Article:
Transit, Vaccines and Bike Lanes: How Micromobility Is Working For D.C.

In Washington, D.C., shared scooters are much more than just an eco-friendly means of transportation.

Recent collaborations between Bird and various organizations across the city have supported everything from vaccinations to transit ridership, and the positive results of these efforts are helping demonstrate the many ways micromobility is making a difference in the nation’s capital.

Bird and LAYC Partner on Vaccine Outreach Efforts

When the Latin American Youth Center (LAYC) was contracted by the Mayor’s office in August to help with vaccine education and outreach, they knew their ambassadors could use some help with transportation around the district. 

That’s where Bird came in. 

Our local team was happy to partner with LAYC to provide free daily rides, helmets and safety information to ensure their ambassadors could easily transport themselves across the city for door to door canvassing.

Bird’s local Fleet Managers played a vital role as well, dropping off vehicles at LAYC’s Columbia Road, NW headquarters every morning for easy micromobility access.

“With the right partners, shared scooters can be an incredibly valuable community resource,” said Dereck Myers, head of LAYC’s vaccine outreach efforts. “Bird’s support and engagement helped our vaccination outreach team easily and sustainably canvass the city, covering hundreds of miles to speak with local Washington, D.C. residents about the importance of vaccinations in the fight against COVID.”

Bike Lane Heat Mapping

When Mayor Bowser announced that the 2022 budget would include funding for bike lane infrastructure, the team at Bird reached out to help.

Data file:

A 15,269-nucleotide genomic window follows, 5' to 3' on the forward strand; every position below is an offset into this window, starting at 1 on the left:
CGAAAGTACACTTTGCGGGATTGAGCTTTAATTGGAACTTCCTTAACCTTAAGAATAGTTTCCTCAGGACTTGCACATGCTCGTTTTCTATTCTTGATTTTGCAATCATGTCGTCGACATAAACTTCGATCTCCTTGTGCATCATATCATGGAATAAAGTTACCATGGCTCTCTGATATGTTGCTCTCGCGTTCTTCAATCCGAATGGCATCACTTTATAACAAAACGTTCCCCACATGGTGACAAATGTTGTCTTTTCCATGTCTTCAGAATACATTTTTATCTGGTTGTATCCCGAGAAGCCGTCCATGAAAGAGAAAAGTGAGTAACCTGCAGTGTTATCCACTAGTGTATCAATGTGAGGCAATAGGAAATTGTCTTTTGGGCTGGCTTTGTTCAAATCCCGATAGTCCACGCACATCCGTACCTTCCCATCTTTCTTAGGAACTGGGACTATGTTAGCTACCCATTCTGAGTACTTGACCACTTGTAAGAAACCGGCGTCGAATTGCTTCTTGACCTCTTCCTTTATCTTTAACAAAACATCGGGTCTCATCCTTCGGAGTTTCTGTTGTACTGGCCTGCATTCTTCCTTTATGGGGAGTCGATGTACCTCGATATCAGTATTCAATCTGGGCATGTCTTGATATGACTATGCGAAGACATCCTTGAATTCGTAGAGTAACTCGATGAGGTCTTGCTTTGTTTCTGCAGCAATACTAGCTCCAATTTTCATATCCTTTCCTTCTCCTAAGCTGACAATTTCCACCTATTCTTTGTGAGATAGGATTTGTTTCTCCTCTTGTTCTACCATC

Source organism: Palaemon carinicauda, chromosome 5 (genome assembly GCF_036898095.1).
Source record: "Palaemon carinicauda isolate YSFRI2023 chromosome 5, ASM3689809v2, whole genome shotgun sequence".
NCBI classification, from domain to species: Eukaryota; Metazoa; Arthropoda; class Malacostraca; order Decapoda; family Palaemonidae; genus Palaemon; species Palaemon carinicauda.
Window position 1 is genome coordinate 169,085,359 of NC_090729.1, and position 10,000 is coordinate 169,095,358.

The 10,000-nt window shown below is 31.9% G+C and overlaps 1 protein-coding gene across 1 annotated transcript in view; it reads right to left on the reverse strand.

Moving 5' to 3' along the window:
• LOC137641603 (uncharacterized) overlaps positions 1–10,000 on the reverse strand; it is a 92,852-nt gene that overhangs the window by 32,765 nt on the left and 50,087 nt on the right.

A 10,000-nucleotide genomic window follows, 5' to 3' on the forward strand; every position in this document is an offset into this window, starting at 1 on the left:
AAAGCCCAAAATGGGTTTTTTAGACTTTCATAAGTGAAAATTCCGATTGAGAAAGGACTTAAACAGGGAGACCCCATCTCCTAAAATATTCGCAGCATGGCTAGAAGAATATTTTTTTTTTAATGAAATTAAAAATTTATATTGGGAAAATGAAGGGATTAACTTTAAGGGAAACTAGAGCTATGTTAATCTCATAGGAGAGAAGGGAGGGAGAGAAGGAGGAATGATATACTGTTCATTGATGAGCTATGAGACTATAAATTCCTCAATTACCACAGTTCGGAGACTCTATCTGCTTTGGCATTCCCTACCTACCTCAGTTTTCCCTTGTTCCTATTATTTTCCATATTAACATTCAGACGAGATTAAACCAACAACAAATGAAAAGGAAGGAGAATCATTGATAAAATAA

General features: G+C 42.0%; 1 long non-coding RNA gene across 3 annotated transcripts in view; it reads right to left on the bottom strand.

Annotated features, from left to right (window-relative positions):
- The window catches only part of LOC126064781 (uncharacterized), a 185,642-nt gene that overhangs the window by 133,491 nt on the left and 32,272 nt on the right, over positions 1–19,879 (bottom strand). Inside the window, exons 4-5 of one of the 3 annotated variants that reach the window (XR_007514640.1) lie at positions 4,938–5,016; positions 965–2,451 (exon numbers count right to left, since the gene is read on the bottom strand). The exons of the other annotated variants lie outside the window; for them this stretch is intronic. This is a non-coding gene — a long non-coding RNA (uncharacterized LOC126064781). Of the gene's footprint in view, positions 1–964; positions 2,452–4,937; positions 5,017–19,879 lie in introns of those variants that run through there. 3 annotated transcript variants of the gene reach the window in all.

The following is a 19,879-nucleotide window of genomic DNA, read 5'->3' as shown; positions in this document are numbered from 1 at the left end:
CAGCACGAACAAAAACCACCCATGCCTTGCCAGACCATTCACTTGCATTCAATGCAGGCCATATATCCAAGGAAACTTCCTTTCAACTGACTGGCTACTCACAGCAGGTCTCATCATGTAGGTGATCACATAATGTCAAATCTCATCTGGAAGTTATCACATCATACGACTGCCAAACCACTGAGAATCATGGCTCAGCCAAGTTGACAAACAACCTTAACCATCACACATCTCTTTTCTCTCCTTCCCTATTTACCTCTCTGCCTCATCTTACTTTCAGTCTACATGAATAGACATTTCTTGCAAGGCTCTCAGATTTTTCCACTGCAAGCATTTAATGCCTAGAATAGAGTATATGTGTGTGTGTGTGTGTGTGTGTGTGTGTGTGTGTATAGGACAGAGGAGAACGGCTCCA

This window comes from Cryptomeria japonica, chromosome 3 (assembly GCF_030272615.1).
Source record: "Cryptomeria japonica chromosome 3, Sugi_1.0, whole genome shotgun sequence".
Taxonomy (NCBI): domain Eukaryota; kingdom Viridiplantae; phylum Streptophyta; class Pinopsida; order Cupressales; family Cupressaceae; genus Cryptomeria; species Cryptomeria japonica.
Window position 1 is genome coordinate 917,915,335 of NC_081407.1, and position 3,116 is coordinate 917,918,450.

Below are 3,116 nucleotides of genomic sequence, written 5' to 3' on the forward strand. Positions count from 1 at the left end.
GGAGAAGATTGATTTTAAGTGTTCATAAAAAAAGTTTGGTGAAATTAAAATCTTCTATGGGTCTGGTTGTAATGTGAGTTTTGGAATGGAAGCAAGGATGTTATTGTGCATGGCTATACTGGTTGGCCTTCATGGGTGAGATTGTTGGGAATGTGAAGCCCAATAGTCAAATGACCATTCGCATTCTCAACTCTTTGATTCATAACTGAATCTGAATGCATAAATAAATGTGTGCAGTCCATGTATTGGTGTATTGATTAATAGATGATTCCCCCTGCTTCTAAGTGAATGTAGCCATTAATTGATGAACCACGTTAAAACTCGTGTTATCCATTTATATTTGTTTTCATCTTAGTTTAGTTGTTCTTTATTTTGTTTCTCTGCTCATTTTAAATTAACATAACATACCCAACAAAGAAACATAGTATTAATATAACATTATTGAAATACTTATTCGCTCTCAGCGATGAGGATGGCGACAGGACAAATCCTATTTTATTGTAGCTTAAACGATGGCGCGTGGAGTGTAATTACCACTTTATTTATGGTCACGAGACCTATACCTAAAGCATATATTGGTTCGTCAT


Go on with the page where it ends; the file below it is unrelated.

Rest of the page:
By collaborating with the city’s data team, we were able to develop a heat-map of our most frequently ridden routes and superimpose it onto DDOTs bike map. This exercise helped not only identify gaps in the current bike infrastructure, but it ultimately led to a recommendation of seven investment opportunities for future protected bike lanes. These include parts of Independence Ave, Massachusetts Ave, 23 NW Street and H Street. 

Our findings took into consideration things like road width, existing bike lanes as well as current plans for additional infrastructure improvements. They are now with the city’s bike team, and Bird will continue to share relevant information to help improve cycling and scooter riding conditions throughout the capital. 

Activating Last Mile Transit

Bird is committed to strengthening the ties between micromobility and public transportation, and Washington, D.C. is home to one of the most robust transit networks in the country.

This summer, in an effort to support and encourage multimodal mobility, our local team analyzed ride patterns and identified scooter “drop zones” that we believed would better help fill the gap between public transit and a rider’s origin or destination. We focused our attention primarily on equity wards where we believed the service would be most beneficial. 

Preliminary results align with our initial hopes: we’re seeing multiple trips to and from transit stops targeted by our releases. Just as importantly, the percentage of these vehicles staying within ward has increased significantly, helping ensure that equity wards are always served by micromobility. Our findings have been shared with DDOT, and we will continue to build on these successes to foster truly multimodal transportation throughout D.C.

Learn More

To learn more about how Bird is working to help communities in more than 300 cities around the world, subscribe to the Bird Cities Blog.